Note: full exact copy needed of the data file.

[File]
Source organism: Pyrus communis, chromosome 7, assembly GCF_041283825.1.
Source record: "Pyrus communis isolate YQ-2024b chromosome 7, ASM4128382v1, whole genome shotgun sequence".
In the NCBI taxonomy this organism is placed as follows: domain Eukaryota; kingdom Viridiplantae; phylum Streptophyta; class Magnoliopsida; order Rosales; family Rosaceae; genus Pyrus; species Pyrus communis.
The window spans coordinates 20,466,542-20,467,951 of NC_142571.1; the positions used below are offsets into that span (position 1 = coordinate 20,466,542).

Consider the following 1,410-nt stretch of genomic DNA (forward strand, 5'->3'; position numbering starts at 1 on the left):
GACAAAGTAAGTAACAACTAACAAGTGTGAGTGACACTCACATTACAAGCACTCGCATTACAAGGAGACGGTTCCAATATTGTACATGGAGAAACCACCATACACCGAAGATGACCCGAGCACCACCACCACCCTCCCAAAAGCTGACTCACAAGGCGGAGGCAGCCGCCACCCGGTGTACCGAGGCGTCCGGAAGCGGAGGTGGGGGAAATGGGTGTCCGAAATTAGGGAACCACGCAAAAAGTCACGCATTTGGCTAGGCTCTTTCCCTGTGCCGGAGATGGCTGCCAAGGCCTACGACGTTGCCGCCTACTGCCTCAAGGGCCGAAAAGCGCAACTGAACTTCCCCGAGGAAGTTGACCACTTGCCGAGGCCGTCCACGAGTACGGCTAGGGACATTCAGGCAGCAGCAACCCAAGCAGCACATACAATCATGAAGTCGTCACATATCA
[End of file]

Source organism: Pyrus communis, chromosome 7, assembly GCF_041283825.1.
Source record: "Pyrus communis isolate YQ-2024b chromosome 7, ASM4128382v1, whole genome shotgun sequence".
In the NCBI taxonomy this organism is placed as follows: domain Eukaryota; kingdom Viridiplantae; phylum Streptophyta; class Magnoliopsida; order Rosales; family Rosaceae; genus Pyrus; species Pyrus communis.
The window spans coordinates 20,466,542-20,467,951 of NC_142571.1; the positions used below are offsets into that span (position 1 = coordinate 20,466,542).

Consider the following 1,410-nt stretch of genomic DNA (forward strand, 5'->3'; position numbering starts at 1 on the left):
GACAAAGTAAGTAACAACTAACAAGTGTGAGTGACACTCACATTACAAGCACTCGCATTACAAGGAGACGGTTCCAATATTGTACATGGAGAAACCACCATACACCGAAGATGACCCGAGCACCACCACCACCCTCCCAAAAGCTGACTCACAAGGCGGAGGCAGCCGCCACCCGGTGTACCGAGGCGTCCGGAAGCGGAGGTGGGGGAAATGGGTGTCCGAAATTAGGGAACCACGCAAAAAGTCACGCATTTGGCTAGGCTCTTTCCCTGTGCCGGAGATGGCTGCCAAGGCCTACGACGTTGCCGCCTACTGCCTCAAGGGCCGAAAAGCGCAACTGAACTTCCCCGAGGAAGTTGACCACTTGCCGAGGCCGTCCACGAGTACGGCTAGGGACATTCAGGCAGCAGCAACCCAAGCAGCACATACAATCATGAAGTCGTCACATATCA